“Cursed be Canaan!  The lowest of slaves will he be to his brothers.”  He also said, “Blessed be the LORD, the God of Shem!  May Canaan be the slave of Shem.  May God extend the territory of Japheth; may Japheth live in the tents of Shem, and may Canaan be his slave.”

Several remarks are pertinent to this passage:

1.      It is not Ham who is cursed, but Canaan.  This is important to the writer of Genesis (Moses) because he is the leader of a people (Israel) who are making their way to Canaan in order to conquer it.  Canaan is the territorial name and name of the descendents of Canaan who was cursed.

2.      The greatest blessing belongs to Shem (from whom the Israelites are descended). 

3.      In the following chapter it is clear that some of Ham’s descendents become rulers of other nations (Nimrod, in particular, was instrumental in the founding of Babylon and Assyria, two later super-powers that conquered Israel and the Canaanite nations around her).

4.      Subsequent history shows how the curse was fulfilled.  The Canaanites were in subjection at various times to the descendents of Shem, Japheth, and even Ham.  At other times, however, God used them to bring Israel into subjection as discipline for their waywardness.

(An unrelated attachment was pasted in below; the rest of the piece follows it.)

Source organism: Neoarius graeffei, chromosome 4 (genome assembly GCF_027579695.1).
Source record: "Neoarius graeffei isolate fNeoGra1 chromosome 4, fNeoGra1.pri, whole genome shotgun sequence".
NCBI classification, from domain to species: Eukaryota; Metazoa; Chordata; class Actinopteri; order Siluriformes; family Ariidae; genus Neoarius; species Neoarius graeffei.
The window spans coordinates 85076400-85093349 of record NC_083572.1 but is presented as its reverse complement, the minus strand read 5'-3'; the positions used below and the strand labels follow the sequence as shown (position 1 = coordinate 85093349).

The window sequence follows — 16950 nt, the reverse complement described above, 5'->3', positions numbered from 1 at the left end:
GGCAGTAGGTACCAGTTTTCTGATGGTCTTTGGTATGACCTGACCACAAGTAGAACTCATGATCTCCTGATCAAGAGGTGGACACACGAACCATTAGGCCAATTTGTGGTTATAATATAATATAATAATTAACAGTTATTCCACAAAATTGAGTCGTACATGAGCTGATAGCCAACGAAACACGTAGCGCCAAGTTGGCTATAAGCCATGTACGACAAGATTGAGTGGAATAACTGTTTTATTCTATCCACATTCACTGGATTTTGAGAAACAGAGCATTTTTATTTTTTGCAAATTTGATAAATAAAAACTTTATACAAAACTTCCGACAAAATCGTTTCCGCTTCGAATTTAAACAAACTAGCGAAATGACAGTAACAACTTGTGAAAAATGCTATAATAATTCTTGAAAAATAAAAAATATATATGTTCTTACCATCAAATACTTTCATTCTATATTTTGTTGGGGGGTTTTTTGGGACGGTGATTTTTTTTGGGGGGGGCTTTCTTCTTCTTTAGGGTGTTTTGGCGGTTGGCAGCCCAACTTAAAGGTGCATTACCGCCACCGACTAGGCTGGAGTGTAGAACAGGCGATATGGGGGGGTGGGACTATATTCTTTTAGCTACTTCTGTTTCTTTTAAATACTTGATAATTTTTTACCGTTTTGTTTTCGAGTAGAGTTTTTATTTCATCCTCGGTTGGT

5.      For anyone to use this passage as the basis for showing racial disdain or superiority is a complete misapplication of God’s Word.  If it shows the superiority or supremacy of any ethnic group, it is the Semitic people (Israel, Arabians, Iranians, etc.).

But in fact, there is no superior or inferior race.  All the nations of the earth are equally rebellious and unrighteous before God (Romans 3:9-18).  All the nations of the earth will see the salvation of God (Isaiah 52:10-15) and a multitude from every nation will worship the Lamb of God for His salvation (Revelation 7:9,10).

The church is to be specially aware of this.  We are not to accept the world’s distinctions as to inferior/superior.  “There is neither Jew nor Greek, slave nor free, male nor female, for you are all one in Christ Jesus” (Galatians 3:28).